It’s probably fair to say that Wolf Cukier’s dreams are coming true. The 17-year-old is only three days into his internship with NASA, but already he’s on the brink of something big. Tirelessly analyzing satellite photos of space, he notices something strange: a kind of blip in the imagery. It could be nothing, but this savvy teen senses he might be looking at something extraordinary. He takes the image to his superiors, and this is where things start to get interesting: the kid has found something truly monumental.
Despite only being a few days into a work placement set to last for two months, Cukier has already announced himself as an astronomer of the future. His mentors asked him to study imagery taken with a sophisticated telescope known as the Transiting Exoplanet Survey Satellite (TESS). But they hardly could’ve expected him to come up with results so quickly.
According to NASA, the TESS telescope represents a clear effort to locate potentially life-sustaining planets beyond the Earth. The satellite was sent to space back in 2018, with the intention that it would survey great swathes of our galaxy. Basically, TESS examines the light emitted from distant stars. If there are discrepancies in how this light travels, then it might be that an undiscovered planet is blocking it. And maybe such a planet could bear signs of life.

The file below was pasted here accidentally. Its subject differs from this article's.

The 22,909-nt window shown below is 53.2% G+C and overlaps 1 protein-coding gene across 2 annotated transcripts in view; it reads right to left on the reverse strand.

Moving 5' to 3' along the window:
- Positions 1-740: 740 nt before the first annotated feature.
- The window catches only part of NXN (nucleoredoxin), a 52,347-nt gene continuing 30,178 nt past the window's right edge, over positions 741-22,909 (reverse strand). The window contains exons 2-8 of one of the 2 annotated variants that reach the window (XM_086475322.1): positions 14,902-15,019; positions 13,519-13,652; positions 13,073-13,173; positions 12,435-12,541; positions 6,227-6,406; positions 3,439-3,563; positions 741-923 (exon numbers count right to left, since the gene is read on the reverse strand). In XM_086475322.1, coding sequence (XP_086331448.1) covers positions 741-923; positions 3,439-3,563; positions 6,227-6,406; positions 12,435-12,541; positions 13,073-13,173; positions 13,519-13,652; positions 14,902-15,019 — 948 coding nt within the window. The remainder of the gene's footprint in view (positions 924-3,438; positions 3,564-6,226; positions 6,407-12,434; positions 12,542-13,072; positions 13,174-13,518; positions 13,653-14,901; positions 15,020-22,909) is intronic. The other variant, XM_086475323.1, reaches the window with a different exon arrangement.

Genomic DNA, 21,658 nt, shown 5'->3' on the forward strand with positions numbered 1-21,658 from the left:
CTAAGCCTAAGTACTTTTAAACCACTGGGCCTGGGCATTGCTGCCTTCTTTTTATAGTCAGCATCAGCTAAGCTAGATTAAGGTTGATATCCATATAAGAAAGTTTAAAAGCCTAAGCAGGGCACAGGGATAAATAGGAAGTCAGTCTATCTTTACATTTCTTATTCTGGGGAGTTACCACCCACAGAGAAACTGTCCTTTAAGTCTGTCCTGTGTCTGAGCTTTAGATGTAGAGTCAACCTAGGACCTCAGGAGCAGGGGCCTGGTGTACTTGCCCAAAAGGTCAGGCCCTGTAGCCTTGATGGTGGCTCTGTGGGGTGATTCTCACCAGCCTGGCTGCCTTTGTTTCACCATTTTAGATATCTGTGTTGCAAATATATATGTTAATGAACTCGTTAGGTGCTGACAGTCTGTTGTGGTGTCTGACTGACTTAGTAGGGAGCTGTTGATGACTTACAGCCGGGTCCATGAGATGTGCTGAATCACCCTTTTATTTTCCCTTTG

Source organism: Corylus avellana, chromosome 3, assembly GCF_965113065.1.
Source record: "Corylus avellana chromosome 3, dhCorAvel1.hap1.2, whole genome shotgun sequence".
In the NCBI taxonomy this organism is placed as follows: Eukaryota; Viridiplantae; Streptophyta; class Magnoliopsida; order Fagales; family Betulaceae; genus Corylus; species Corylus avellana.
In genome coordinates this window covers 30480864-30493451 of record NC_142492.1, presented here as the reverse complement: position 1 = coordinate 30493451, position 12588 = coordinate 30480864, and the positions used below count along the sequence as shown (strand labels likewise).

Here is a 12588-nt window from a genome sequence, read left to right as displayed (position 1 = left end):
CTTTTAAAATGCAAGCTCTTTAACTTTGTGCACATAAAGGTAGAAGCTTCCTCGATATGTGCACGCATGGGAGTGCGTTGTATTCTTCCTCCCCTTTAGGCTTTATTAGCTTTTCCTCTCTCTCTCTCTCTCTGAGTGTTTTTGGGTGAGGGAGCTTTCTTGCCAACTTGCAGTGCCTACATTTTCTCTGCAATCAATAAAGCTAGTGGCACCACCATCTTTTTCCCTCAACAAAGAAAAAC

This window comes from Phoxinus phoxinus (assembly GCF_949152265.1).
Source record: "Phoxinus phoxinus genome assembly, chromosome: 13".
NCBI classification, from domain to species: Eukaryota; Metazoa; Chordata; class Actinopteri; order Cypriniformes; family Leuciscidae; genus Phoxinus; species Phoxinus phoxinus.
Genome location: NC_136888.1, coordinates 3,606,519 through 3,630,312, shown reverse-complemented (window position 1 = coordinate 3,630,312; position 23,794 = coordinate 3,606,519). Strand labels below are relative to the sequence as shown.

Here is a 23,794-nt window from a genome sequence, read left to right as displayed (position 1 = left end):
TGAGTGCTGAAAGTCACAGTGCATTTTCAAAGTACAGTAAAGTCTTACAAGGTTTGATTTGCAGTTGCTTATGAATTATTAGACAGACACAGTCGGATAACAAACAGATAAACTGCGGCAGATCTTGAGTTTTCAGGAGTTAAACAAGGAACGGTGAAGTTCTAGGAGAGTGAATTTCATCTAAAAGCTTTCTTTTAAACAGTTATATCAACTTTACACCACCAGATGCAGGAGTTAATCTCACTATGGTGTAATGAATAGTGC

Intern Cukier was asked to cast an eye over some of the images from TESS, paying particular attention to the light from stars. He was obviously the right person for the job, because he noticed something quickly. Yes, he astutely realized that something was obstructing the view of a particular couple of stars. And he knew that this might have been an important observation.
When Cukier told his NASA superiors about what he’d noticed in the image, they took the young man seriously. They decided to take a look at his discovery, which was a great choice. The teenager, it turned out, really had found something to get excited about.